, can
help us identify which set of variables to focus on. Stated by Perl.

Backdoor Criterion: Given an ordered pair of variables (X, Y) in a directed acylic graph G, a set of variables Z satisfies the backdoor criterion relative to (X, Y) if no node in Z is a descendant of X, and Z blocks every path between X and Y that contains an arrow into it.

Any set of variables \(Z\) that `d-separates`

\(X\) and \(Y\) satisfies the backdoor criterion.

## 4.5. Causal impact of drug on recovery¶

Let’s see if we can use the `adjustment formula`

to estimate the causal impact of drug on recovery. The data we sampled earlier will help us compute the conditional and marginal probabilities required. In expanded form, the adjustment formula looks like the following.

\(P(Y=1|\text{do}(X=1)) = P(Y=1|X=1,Z=1)P(Z=1) + P(Y=1|X=1,Z=0)P(Z=0)\)

\(P(Y=1|\text{do}(X=0)) = P(Y=1|X=0,Z=1)P(Z=1) + P(Y=1|X=0,Z=0)P(Z=0)\)

\(P(Y=1|\text{do}(X=1))\) is the interventional probability of recovery given that we have taken the drug, and \(P(Y=1|\text{do}(X=0))\) is the interventional probability of recovery given that we have **NOT** taken the drug.

The average causal effect `ACE`

is given as follows.

\(\text{ACE} = P(Y=1|\text{do}(X=1)) - P(Y=1|\text{do}(X=0))\)

The `ACE`

is the expected casual impact of recovery using the drug.

```
[12]:
```

```
def get_prob(q):
return data.query(q).shape[0] / N
N = data.shape[0]
n = get_prob('recovery=="true" and drug=="true" and gender=="male"')
d = get_prob('drug=="true" and gender=="male"')
p_y1_x1z1 = n / d
n = get_prob('recovery=="true" and drug=="true" and gender=="female"')
d = get_prob('drug=="true" and gender=="female"')
p_y1_x1z0 = n / d
p_z1 = data[data.gender == 'male'].shape[0] / N
p_z0 = data[data.gender == 'female'].shape[0] / N
do_y1x1 = p_y1_x1z1 * p_z1 + p_y1_x1z0 * p_z0
print(f'P(Y=1|do(X=1)) = {do_y1x1:.5f}')
```

```
P(Y=1|do(X=1)) = 0.82931
```

```
[13]:
```

```
n = get_prob('recovery=="true" and drug=="false" and gender=="male"')
d = get_prob('drug=="false" and gender=="male"')
p_y1_x0z1 = n / d
n = get_prob('recovery=="true" and drug=="false" and gender=="female"')
d = get_prob('drug=="false" and gender=="female"')
p_y1_x0z0 = n / d
do_y1x0 = p_y1_x0z1 * p_z1 + p_y1_x0z0 * p_z0
print(f'P(Y=1|do(X=0)) = {do_y1x0:.5f}')
```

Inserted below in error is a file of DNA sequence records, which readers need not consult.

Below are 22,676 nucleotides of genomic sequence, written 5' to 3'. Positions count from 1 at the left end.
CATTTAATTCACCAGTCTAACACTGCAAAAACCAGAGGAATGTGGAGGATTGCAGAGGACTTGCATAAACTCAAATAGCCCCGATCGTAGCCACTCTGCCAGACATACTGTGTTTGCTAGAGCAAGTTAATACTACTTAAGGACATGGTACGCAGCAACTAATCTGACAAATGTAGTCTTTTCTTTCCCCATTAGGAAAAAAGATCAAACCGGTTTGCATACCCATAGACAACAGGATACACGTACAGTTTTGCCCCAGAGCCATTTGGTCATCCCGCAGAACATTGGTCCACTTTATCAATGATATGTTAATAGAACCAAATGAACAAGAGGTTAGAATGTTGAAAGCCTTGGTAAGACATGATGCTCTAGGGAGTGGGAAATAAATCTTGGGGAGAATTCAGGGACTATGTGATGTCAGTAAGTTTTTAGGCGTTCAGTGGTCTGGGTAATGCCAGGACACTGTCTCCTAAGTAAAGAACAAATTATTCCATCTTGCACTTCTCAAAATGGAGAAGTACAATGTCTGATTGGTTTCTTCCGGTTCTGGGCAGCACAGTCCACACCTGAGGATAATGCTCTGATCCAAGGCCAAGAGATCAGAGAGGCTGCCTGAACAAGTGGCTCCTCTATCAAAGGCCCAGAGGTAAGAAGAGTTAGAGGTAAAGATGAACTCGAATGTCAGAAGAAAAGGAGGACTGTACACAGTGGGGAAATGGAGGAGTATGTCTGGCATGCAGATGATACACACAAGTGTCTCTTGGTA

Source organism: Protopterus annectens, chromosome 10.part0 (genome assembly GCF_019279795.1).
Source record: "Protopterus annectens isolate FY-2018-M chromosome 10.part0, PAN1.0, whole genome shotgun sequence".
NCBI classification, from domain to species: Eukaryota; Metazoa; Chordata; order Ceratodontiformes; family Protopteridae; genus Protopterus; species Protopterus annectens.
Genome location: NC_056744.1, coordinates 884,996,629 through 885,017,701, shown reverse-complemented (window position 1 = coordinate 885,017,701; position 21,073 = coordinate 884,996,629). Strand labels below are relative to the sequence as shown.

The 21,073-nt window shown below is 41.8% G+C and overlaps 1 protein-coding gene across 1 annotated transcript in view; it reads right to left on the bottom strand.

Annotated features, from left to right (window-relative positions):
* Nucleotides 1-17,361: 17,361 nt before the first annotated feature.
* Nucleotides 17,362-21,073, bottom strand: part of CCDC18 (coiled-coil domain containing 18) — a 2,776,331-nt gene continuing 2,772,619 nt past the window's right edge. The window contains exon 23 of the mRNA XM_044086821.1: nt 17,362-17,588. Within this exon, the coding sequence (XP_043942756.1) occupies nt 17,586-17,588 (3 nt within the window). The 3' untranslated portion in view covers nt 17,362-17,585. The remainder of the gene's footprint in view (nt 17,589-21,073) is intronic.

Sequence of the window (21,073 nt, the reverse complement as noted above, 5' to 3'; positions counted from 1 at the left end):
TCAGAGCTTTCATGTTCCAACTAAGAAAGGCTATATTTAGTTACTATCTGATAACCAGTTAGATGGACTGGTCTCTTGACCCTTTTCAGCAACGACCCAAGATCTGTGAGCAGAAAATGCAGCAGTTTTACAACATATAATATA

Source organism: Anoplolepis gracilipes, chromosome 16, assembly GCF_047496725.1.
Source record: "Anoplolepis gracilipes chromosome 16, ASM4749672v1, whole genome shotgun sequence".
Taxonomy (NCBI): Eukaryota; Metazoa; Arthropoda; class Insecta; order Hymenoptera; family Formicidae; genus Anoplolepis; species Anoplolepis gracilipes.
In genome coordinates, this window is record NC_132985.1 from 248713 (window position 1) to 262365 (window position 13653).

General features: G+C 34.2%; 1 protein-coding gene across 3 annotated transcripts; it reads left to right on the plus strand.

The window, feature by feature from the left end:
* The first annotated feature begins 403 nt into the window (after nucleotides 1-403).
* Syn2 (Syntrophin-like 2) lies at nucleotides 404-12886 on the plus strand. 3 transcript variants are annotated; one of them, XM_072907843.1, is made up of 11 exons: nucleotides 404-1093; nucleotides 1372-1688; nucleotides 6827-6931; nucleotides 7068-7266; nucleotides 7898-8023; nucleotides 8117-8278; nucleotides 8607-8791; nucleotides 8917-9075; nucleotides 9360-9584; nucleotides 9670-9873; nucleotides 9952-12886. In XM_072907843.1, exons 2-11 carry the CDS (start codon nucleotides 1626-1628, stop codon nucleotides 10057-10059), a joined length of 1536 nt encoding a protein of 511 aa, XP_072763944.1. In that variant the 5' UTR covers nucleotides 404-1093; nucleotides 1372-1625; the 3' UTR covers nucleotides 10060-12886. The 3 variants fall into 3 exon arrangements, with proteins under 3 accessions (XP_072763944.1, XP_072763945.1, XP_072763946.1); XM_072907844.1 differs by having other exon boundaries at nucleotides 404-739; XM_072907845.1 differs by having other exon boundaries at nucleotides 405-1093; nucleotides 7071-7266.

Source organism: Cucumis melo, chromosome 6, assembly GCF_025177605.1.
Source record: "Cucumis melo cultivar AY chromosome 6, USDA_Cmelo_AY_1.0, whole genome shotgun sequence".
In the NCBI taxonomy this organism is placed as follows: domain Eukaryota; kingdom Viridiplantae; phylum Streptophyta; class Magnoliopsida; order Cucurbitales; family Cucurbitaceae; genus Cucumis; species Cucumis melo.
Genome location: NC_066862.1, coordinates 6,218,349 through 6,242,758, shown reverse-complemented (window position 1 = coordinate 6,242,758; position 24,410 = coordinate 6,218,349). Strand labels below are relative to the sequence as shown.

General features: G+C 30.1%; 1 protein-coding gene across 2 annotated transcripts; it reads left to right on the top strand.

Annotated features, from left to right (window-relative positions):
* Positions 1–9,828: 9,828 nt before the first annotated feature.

```
P(Y=1|do(X=0)) = 0.77281
```

```
[14]:
```

```
ace = do_y1x1 - do_y1x0
print(f'ACE = {ace:.5f}')
```

```
ACE = 0.05650
```

We get an increase of about 6% (direction and magnitude) in recovery if we take the drug. Notice how we did not have to actually employ graph surgery or the `do-operator`

and we used the backdoor criterion and only the conditional and marginal probabilities?

## 4.6. Manipulated graph¶

We can actually use the `do-operator`

and get a `manipulated graph`

and simply compute the interventional conditional.

```
[15]:
```

```
# notice the parameter change in X (drug or drug probabilities)
gender_probs = [0.49, 0.51]
drug_probs = [0.5, 0.5]
recovery_probs = [0.31000000000000005, 0.69,
0.27, 0.73,
0.13, 0.87,
0.06999999999999995, 0.93]
X = BbnNode(Variable(1, 'drug', ['false', 'true']), drug_probs)
Y = BbnNode(Variable(2, 'recovery', ['false', 'true']), recovery_probs)
Z = BbnNode(Variable(0, 'gender', ['female', 'male']), gender_probs)
# notice the missing edge Z -> X
bbn = Bbn() \
.add_node(X) \
.add_node(Y) \
.add_node(Z) \
.add_edge(Edge(Z, Y, EdgeType.DIRECTED)) \
.add_edge(Edge(X, Y, EdgeType.DIRECTED))
join_tree = InferenceController.apply(bbn)
join_tree.get_posteriors()
```

```
[15]:
```

```
{'drug': {'false': 0.5, 'true': 0.5},
'recovery': {'false': 0.1931, 'true': 0.8069},
'gender': {'female': 0.49, 'male': 0.51}}
```

\(P(Y=1|\text{do}(X=1)) = 0.832\)

```
[16]:
```

```
ev = EvidenceBuilder() \
.with_node(join_tree.get_bbn_node_by_name('drug')) \
.with_evidence('true', 1.0) \
.build()
join_tree.unobserve_all()
join_tree.set_observation(ev)
join_tree.get_posteriors()
```

```
[16]:
```

```
{'drug': {'false': 0.0, 'true': 1.0},
'recovery': {'false': 0.16799999999999998, 'true': 0.8320000000000001},
'gender': {'female': 0.49, 'male': 0.51}}
```

\(P(Y=1|\text{do}(X=0)) = 0.782\)

```
[17]:
```

```
ev = EvidenceBuilder() \
.with_node(join_tree.get_bbn_node_by_name('drug')) \
.with_evidence('false', 1.0) \
.build()
join_tree.unobserve_all()
join_tree.set_observation(ev)
join_tree.get_posteriors()
```

```
[17]:
```

```
{'drug': {'false': 1.0, 'true': 0.0},
'recovery': {'false': 0.21820000000000003, 'true': 0.7817999999999999},
'gender': {'female': 0.49, 'male': 0.51}}
```

\(\text{ACE} = P(Y=1|\text{do}(X=1)) - P(Y=1|\text{do}(X=0)) = 0.05\) which is not too far off from using the `adjustment formula`

based on the sampled data.